This was a milestone election for the New College Student Alliance (NCSA). The election on Tuesday, Nov. 13 was the first election that took place entirely online, as all future NCSA elections will be. However, all but one of the candidates who ran did so as write-ins on voting day, and the one that did try to get their name on the ballot did so for a position that was not up for election. Only 50 ballots were cast in total and, in all but one of the positions, the majority of votes were abstentions.
According to the Great Book, the Supervisor of Elections must be appointed a week before the election takes place. As Isabella Cibelli Du Terroil, third-year and recently appointed Supervisor of Elections discovered, that can be quite a short amount of time to complete all the duties the position entails.
“I think it would be way better if they [appointed the Supervisor] at the start of the semester, or at least a month in advance,” Du Terroil said. “Trying to learn everything in a week is really difficult.”
The Great Book and the NCSA constitution together comprise a 69-page reading assignment for the newly appointed Supervisor, which can be difficult to learn and rightly apply during a normal election. Learning responsibilities of conducting voting procedures all in a week as well as figuring out how it all applies to online voting proves an even more challenging task.
“Whenever there’s a transition to an online platform it always presents challenges, because people are used to the old ways or technical difficulties arise,” Du Terroil said. “I only had a week to become Supervisor. I had to rush and read all the duties and responsibilities, but then some of those duties and responsibilities get shifted because of the online platform.”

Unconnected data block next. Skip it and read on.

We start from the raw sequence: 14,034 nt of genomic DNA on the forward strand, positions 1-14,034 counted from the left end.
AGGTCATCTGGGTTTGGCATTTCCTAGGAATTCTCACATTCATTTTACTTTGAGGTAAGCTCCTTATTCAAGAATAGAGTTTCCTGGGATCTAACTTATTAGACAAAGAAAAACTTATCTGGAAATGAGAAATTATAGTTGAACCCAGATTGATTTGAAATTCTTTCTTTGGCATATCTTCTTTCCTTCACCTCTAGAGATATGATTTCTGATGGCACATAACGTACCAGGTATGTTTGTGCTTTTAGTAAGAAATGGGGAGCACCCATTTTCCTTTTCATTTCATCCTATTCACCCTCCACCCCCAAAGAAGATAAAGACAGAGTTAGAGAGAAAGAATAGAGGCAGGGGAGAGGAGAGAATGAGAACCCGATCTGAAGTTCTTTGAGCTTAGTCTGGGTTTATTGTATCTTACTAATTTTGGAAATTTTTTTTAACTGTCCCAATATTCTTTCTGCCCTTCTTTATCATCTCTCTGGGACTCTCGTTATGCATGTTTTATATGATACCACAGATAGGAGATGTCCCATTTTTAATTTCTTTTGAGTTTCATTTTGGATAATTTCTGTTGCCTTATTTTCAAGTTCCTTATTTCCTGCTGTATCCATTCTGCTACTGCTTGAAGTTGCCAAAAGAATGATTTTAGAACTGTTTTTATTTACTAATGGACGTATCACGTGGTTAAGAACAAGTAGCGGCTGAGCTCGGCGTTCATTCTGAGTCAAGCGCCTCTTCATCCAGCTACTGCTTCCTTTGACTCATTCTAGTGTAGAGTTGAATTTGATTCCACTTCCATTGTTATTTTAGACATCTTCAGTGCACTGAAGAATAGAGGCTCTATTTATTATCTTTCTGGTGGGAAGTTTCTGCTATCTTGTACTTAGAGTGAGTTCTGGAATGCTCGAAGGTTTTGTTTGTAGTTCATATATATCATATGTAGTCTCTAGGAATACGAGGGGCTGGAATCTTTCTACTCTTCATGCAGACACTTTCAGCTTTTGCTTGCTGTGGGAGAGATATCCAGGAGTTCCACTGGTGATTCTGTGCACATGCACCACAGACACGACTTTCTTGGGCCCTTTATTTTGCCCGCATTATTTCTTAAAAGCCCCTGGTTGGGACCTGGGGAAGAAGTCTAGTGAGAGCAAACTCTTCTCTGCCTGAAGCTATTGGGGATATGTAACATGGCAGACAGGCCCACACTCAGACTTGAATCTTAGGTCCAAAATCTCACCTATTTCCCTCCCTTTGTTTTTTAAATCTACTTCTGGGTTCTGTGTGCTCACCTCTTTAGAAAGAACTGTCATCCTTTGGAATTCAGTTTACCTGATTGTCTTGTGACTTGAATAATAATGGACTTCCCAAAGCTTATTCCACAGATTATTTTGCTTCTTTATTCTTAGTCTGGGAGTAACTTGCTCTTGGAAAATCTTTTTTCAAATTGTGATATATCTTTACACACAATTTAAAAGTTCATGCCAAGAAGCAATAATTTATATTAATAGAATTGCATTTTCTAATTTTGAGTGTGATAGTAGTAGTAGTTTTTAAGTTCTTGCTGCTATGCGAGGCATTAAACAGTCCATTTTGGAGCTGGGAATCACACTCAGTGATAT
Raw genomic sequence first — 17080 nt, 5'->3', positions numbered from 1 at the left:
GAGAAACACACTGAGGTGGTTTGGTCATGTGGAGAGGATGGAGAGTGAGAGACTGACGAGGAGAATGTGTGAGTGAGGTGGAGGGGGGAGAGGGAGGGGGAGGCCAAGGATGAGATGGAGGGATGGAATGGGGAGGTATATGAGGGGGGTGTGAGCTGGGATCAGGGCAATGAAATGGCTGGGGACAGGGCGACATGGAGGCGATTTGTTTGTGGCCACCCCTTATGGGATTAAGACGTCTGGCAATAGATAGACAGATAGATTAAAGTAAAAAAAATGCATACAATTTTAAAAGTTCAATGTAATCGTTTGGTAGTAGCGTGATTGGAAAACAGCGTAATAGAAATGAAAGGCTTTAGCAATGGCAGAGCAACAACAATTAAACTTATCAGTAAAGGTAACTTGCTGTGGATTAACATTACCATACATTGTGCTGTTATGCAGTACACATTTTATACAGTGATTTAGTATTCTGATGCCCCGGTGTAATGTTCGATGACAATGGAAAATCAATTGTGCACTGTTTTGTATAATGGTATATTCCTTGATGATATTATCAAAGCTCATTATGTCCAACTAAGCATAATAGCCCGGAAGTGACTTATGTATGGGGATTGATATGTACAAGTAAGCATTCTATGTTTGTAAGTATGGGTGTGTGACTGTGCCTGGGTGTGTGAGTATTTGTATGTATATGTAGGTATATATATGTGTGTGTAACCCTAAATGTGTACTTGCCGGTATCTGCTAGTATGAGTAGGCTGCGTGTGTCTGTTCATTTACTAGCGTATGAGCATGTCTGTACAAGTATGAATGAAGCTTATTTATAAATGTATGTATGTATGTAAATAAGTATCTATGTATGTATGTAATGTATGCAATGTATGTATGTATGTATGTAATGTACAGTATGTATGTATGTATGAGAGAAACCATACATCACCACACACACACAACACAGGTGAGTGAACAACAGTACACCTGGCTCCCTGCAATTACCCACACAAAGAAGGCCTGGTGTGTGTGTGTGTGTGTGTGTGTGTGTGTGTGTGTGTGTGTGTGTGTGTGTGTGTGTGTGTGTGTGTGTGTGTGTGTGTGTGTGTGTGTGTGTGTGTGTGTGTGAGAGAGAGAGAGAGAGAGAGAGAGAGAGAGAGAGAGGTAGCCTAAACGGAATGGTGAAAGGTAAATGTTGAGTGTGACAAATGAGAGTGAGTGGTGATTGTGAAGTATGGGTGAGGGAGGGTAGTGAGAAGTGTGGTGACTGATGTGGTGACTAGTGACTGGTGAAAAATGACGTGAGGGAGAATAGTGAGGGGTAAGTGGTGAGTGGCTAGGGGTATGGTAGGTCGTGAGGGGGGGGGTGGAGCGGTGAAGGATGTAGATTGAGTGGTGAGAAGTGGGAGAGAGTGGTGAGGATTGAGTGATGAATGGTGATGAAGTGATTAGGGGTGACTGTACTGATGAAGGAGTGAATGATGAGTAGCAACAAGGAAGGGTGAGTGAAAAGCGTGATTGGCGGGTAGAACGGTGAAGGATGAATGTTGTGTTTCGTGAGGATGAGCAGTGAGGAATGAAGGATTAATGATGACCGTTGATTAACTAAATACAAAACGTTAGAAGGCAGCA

But there were more than just transitional complications. Not one candidate running had registered to be on the ballot; every single one became a write-in on the last day of the campaign.
“Having people not officially run basically made this election solely a write-in election,” Du Terroil said. “Which should not be the case because when you don’t have official candidates, you don’t have extra advertisement.”
The lack of advertisement on the part of the candidates contributed to a turnout of only 50 voters, though Du Terroil expressed hopes that familiarity with voting via NovoConnect and the greater importance many students place on the spring elections will lead to higher levels of participation in the future.
“I didn’t have any idea about the election,” first-year Rhys Shanahan said. “Classes are on Tuesday and the coverage was poor.”
In addition to a lack of advertising, the number of write-in candidates led to technical difficulties, as voters needed to type in candidates’ listed names perfectly on the ballot for it to register properly on the Excel sheet.
“And then, of course, people like to write in funny things and write in essays about all sorts of things unrelated to the election or the ballot,” Du Terroil said. “That’s always fun to deal with.”
One takeaway from this election is that the Supervisor requires more time in order to do their job properly. Because of this, an amendment to the Great Book that would appoint the Supervisor a month before the election will be appearing in a future Towne Meeting. Another is the importance of official candidates, which Du Terroil reiterated in the Forum email that contained the election results.
“If you want a proper election, you need a proper ballot which requires a proper campaign,” Du Terroil said.
Student Court Justices: William Bottorff, Jan Greer, John Cotter
Counselor: Sawyer Markham
Second Year Student Allocation Committee (SAC) Representative: Agnes Bartha
Third Year SAC Representative: Ormond Derrick
Residence Life Representative: Sydney Rosenthal
Speaker of the Towne Meeting: Daniel Schell
Diversity Representative: Ozan Gokdemir
Green Affairs Representative: Zachary Schoenblatt
The positions of Student Affairs Representative and First Year SAC Representative were not able to be decided in this election, and future action is currently undecided.